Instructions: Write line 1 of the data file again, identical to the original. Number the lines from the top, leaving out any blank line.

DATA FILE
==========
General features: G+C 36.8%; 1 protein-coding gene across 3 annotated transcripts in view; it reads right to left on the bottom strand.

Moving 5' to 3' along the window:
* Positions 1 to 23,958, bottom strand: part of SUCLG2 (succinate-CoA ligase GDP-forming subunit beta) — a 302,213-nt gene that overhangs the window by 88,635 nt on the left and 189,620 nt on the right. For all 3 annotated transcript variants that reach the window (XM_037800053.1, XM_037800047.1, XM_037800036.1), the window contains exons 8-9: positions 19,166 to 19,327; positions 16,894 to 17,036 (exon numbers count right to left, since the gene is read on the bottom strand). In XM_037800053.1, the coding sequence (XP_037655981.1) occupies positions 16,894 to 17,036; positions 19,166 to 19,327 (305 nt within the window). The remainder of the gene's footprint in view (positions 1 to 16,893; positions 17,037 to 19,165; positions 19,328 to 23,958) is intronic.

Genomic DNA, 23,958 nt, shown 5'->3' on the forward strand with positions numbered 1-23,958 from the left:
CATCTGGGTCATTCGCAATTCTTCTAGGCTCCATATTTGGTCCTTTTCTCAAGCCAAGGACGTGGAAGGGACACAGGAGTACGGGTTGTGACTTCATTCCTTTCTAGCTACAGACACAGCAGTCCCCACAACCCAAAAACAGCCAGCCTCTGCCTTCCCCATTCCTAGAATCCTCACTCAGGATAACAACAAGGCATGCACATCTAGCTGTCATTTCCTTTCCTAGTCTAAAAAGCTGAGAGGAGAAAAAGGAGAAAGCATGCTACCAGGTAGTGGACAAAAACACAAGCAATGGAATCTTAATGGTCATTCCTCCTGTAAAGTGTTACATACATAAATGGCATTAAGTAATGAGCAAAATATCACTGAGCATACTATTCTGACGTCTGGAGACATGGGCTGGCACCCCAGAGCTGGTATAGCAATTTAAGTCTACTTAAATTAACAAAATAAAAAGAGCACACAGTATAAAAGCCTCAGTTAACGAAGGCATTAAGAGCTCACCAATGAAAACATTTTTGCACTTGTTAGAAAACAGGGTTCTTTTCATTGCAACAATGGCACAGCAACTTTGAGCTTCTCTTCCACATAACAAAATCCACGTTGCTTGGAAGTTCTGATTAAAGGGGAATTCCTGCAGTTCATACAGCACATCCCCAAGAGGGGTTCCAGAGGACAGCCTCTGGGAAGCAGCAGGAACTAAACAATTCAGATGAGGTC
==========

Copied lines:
General features: G+C 36.8%; 1 protein-coding gene across 3 annotated transcripts in view; it reads right to left on the bottom strand.